Dear Closeted Millennial and Gen Z,
I’m watching the end of an I.D. Discovery show with my parents when a commercial about the impeachment comes on. I get up to leave when my mom says, “What? Mad Trump didn’t get impeached?”
This is nothing new; people like to start debates, sometimes in your own house. For others, it’s exhausting, especially when you’re a broke millennial trying to scrape up enough money to move out.
But for more than a few, it’s threatening.
This is the case when you’re LGBT and closeted in your own home.
A lot of the time, I see people vent these frustrations as adults online. “When I was a kid, my parents were crazy!” Other times, I see upset teens looking for advice through Reddit from supporting adults when their parents aren’t. But what about those of us who can’t leave? Those of us that aren’t children that the world more often than not can take pity on?
We’re the lazy generation, right?
We’ve all heard it before: there’s the uncomfortable holidays, there’s the occasional jab at gay marriage or transgender bathroom issues, and there’s the “I don’t get it’s”. But this becomes so much more exacerbated when it’s your own parents saying these things to your face. Sometimes even, asking you to agree.
As someone who’s bi, I always get the “can’t they just pick one?” classic comment from my mom. And she wonders why I avoid her.
I realize how fortunate that I am that that’s the full extent of it: occasional jabs and backhanded comments to get on my nerves. But none of it is intentional because they don’t know.
Yet how can they expect me to be honest with them if their honesty about these issues terrifies me?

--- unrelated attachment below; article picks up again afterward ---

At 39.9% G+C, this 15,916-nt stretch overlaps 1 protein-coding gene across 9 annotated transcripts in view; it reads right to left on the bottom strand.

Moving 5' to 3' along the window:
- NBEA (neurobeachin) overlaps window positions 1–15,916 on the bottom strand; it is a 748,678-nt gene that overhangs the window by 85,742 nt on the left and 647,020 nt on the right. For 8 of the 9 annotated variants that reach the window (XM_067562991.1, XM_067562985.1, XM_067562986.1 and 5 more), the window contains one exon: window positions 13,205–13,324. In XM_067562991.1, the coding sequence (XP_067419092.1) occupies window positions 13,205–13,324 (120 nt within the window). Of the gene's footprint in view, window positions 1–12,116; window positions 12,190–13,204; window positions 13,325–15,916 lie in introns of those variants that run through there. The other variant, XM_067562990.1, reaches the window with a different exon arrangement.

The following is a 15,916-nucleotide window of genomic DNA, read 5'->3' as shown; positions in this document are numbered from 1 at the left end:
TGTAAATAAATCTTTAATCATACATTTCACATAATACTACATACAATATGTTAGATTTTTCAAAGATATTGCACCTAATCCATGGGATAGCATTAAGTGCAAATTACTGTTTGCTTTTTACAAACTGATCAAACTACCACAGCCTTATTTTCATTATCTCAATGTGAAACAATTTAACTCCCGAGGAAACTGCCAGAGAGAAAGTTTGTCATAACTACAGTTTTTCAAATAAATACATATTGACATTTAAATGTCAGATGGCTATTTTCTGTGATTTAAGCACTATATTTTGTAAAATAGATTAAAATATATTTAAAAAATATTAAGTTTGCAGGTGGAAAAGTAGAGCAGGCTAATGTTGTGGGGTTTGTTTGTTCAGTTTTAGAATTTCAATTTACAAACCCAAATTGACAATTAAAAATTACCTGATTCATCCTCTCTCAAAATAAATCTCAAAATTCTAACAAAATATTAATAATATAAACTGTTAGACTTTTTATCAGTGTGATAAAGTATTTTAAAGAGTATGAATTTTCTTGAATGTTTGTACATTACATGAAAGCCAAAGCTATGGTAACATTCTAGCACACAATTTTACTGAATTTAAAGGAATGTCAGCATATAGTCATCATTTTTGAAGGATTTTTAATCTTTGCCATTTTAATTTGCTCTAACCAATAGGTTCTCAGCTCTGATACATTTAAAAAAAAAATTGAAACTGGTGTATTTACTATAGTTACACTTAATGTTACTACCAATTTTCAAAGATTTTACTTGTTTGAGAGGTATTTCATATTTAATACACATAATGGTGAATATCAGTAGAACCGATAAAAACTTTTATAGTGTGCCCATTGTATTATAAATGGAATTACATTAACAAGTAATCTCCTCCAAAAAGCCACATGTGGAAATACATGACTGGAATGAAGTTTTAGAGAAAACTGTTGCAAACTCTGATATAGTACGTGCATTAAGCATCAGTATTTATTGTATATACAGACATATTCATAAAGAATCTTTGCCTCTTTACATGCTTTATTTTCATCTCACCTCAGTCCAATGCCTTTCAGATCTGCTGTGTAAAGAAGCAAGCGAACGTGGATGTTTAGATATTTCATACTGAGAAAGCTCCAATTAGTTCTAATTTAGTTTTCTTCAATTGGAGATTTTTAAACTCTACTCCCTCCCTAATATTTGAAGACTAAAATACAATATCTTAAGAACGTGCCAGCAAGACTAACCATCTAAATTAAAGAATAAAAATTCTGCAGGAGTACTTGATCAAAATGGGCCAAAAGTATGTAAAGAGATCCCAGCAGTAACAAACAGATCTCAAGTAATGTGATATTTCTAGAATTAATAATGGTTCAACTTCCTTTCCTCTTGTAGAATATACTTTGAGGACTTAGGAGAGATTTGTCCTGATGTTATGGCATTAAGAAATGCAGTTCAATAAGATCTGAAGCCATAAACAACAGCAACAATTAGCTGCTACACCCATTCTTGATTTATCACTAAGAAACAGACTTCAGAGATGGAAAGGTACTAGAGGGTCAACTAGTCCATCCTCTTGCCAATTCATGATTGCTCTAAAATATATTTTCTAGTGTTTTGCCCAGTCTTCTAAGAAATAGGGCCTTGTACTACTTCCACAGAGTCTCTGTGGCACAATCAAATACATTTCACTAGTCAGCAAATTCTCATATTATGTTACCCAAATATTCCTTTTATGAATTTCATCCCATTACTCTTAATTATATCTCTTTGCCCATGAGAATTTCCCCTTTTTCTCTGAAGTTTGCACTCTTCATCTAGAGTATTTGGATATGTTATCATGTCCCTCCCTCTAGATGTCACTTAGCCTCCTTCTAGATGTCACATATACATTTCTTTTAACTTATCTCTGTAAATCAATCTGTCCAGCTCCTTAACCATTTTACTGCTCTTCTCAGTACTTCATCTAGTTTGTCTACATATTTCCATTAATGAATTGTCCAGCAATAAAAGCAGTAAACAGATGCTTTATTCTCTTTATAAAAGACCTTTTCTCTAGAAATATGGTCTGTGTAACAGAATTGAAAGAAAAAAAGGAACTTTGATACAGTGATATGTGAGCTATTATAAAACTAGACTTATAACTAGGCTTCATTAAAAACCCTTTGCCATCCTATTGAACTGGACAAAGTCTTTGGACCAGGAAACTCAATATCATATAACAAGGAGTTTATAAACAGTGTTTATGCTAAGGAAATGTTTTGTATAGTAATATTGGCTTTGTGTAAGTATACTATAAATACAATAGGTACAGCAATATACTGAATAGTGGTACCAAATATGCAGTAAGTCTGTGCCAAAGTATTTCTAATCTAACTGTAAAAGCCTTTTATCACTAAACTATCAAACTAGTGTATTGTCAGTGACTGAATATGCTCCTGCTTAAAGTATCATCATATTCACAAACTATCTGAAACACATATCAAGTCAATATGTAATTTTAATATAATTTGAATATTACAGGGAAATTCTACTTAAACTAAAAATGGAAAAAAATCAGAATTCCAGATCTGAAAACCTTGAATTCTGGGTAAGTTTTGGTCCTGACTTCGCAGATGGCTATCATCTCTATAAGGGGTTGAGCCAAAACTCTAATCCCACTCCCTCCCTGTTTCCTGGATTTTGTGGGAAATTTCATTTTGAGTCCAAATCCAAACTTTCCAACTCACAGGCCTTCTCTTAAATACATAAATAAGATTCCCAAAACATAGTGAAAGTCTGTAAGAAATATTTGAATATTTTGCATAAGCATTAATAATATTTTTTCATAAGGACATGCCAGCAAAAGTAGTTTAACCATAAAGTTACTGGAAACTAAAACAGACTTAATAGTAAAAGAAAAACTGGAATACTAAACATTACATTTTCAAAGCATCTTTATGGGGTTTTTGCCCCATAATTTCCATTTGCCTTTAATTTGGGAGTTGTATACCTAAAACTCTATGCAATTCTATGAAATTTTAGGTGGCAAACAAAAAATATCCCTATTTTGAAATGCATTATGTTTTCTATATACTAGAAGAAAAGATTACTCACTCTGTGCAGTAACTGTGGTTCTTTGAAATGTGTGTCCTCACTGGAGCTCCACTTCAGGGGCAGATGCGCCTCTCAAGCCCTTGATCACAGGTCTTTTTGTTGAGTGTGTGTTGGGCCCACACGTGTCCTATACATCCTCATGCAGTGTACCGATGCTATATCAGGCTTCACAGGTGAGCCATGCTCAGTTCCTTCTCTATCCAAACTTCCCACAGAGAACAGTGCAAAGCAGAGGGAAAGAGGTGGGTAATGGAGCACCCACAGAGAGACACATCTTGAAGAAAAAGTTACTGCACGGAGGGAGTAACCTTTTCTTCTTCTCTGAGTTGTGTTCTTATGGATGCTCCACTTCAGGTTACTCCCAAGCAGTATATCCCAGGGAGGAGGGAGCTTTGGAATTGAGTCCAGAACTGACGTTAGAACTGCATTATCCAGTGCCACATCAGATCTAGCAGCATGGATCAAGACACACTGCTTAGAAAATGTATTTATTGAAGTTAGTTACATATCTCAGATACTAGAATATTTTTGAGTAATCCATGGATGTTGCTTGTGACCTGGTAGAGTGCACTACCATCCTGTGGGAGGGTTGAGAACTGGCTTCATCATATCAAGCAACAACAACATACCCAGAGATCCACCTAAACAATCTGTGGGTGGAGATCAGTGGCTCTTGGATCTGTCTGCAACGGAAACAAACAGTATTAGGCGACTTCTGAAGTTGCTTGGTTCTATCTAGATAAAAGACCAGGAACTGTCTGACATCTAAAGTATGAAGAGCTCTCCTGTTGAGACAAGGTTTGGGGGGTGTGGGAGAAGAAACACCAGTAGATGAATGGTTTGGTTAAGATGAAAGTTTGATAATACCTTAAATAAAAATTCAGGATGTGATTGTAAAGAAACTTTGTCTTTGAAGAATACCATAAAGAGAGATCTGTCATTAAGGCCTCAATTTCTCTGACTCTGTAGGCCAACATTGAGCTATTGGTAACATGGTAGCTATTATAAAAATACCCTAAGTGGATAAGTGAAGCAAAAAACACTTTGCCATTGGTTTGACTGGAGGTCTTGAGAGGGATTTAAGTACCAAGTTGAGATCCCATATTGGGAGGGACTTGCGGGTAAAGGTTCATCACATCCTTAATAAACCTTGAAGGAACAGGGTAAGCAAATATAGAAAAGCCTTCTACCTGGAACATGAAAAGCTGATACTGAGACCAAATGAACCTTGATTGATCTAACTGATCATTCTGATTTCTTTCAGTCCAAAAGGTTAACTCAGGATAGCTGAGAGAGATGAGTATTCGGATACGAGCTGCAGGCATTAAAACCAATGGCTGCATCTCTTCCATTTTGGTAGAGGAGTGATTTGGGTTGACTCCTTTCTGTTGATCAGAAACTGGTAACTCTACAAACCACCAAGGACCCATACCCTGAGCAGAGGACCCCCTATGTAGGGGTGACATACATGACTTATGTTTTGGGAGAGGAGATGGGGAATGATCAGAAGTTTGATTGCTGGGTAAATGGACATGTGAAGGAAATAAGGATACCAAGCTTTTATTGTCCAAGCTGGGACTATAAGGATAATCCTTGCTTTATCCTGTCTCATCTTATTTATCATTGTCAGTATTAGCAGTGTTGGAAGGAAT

The same day I’m writing this, my best friends threw me a surprise party for my birthday. Yet, I was always told growing up that “friends are temporary, family/blood is forever.” But as I’ve grown older, I realize that with technology better than ever — and despite our ever-growing schedules and to-do lists — that it’s easier to stay in touch than ever before. And tonight, my point was proven correct.
You can’t change where you come from, but you can change who you surround yourself with.
Starting with once or twice, to eventually becoming a regular thought in my head, I try to picture what my relationship with my parents will be someday. It’s something that bothers me because I think that deep down, no matter the hard times, the pain they put you through, or the burden they make you believe you are, you can’t change who your parents are. We have an innate desire to want that validation, respect, love, or something else from them. It disgusts me that I feel that way, but I can’t escape it, and I’m learning to accept that. But what I can change is the control I’ll have of that relationship. Once I’m moved out, I’ll get to decide how often I see them, when I pick up the phone, and when I don’t.
So, as someone going through these motions, waiting and working hard for that day I pack my bags, I’m telling you this: you are not alone. You are allowed to feel conflicted. You are allowed to feel lonely and suffocated at the same time. You are allowed to let those tears out or scream about how life isn’t fair because it’s often not. But that day you can choose who your family is will come. That day you can say you’re free will happen. And I support you.
You are not alone. And neither am I.
Closeted Millennial Bi Disaster